In the 2017-18 year, the main parachute was 14.77 feet large and the drogue parachute was 3.48 feet. The drogue deploys at apogee and descends at 100 feet per second, and the main deploys at 1100 feet for a landing speed of 23 feet per second. Both of these parachutes are elliptical design, and deployment occurs with an algorithm that reads pressure compared to the launch altitude. Sewing, packing and safely deploying such a large parachute is a significant challenge and as of February 2, 2018 the recovery system was certified flight-ready by the Test Rocket team.
Separator One of the main components of the recovery system is the separator that safely splits the rocket in half and lets the parachutes deploy. The separator consists of two cylinders of metal connected by a ring of FFFF black powder charge.
Testing Ensuring the parachute works is key to any recovery system.
No system will be considered flight-ready in the FAR 1030 rocket without going through rigorous testing. The Test Rocket team is responsible for building and launching rockets to support the other subsystem teams and certify hardware and software that cannot be tested on the ground.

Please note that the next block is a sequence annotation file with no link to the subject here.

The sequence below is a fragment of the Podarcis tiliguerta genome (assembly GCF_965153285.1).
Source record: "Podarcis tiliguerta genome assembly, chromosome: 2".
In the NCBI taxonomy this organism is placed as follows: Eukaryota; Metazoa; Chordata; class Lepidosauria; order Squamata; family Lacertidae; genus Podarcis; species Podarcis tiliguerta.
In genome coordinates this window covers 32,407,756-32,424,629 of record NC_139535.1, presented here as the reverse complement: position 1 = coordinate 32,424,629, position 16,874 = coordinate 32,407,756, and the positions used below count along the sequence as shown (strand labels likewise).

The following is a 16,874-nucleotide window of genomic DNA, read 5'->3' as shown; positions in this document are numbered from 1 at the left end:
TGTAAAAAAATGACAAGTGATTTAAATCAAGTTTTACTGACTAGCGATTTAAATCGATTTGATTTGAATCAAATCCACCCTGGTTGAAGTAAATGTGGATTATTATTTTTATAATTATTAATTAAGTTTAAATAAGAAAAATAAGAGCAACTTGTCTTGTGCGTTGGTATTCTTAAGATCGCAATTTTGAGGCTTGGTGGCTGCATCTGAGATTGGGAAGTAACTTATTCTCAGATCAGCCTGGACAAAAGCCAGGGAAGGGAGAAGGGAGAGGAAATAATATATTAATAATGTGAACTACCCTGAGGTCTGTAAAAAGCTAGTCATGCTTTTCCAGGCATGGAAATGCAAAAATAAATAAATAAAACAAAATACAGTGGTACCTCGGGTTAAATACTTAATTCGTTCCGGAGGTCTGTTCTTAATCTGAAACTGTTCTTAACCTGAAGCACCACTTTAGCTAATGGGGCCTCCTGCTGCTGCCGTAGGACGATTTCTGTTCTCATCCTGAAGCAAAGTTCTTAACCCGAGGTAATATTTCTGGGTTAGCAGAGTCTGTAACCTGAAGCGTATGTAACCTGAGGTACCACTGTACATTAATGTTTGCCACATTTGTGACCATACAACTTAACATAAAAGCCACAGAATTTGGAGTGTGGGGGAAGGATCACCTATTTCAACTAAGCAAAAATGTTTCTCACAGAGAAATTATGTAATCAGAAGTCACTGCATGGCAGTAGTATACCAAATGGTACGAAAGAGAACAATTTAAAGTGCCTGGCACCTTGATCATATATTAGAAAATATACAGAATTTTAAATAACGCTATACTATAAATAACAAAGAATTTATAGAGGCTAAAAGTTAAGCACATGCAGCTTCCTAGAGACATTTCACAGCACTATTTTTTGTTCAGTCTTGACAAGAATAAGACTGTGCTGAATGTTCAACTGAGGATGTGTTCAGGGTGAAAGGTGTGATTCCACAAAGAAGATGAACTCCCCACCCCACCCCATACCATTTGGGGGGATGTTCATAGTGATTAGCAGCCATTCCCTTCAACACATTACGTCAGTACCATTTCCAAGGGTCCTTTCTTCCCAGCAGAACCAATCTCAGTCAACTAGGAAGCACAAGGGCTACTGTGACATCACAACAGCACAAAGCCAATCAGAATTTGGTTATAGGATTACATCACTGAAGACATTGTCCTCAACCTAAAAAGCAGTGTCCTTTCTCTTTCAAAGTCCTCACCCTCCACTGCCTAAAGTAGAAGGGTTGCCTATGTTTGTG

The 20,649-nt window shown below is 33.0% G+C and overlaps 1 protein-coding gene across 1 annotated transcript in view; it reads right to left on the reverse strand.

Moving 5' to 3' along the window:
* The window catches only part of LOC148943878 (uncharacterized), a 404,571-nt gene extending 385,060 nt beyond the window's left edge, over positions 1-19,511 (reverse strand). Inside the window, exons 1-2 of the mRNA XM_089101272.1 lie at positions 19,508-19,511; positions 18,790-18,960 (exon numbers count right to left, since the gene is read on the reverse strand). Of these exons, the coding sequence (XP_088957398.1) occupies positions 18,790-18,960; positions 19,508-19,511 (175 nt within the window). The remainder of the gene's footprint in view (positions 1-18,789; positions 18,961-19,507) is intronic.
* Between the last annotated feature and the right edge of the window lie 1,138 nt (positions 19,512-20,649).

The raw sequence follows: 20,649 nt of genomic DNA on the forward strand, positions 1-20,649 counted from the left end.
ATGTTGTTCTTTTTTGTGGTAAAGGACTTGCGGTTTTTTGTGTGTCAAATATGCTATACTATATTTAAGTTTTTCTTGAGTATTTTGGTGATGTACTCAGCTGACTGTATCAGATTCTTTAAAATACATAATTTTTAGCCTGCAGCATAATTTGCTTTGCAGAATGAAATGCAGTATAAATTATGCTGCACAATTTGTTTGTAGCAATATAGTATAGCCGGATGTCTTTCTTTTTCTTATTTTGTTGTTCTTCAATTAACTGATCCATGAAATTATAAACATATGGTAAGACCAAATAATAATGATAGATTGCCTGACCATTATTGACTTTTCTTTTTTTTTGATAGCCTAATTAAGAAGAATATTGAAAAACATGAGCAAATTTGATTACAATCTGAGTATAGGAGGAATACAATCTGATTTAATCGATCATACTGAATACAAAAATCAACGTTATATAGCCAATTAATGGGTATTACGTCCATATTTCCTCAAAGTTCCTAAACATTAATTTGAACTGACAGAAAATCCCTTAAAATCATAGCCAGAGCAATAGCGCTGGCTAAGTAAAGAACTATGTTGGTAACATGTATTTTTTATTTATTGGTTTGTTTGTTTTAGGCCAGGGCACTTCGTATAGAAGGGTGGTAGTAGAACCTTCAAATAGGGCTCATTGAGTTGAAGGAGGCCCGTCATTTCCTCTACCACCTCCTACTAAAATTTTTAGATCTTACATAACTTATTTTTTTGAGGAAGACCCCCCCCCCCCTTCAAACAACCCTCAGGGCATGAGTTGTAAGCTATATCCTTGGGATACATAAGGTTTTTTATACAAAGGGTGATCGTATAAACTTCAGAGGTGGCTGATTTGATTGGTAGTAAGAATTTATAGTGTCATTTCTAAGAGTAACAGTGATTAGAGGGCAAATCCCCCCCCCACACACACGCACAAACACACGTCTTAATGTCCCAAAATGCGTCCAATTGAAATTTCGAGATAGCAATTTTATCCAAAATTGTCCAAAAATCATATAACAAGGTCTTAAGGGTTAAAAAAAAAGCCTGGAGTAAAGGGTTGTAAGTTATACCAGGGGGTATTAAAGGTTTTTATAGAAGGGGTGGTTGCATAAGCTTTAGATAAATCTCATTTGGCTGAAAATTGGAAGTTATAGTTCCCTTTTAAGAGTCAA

🅱️ronheim launched February 3, 2018 and was successful. It tested the recovery subsystem, avionics subsystem (particularly in-flight telemetry and radar tracking), and systems integration subsystem. Nose cone pressure data was planned but software was not ready. Assembly was quick and only took about an hour between arrival and launch. There was damage to the fins upon landing as expected but otherwise no problems.
Check for team updates here.
The Systems Integration team is responsible for the structure of the rocket, ensuring the various subsystem components fit together, and ensuring flight stability. The team must closely track the size and mass of the different components, as well as be aware of special requirements imposed upon the system. These include adding a fiberglass section for the avionics package to communicate, accounting for the shock loading of the parachute opening, and ensuring the structure can handle the thrust produced by the propulsion system throughout the burn.
Rocket Layout Below is the general configuration of the rocket, which is important for analyzing flight stability. CPSS’ new Kronheim rocket is 14.9 feet tall and 8.715 inches in diameter. The propulsion system must be located at the bottom of the rocket, and takes up the majority of the rocket’s volume. The flight computer must be located near the top as it is used for deployment of the drogue and main parachutes. Using OpenRocket, a size for the fins to ensure flight stability was determined.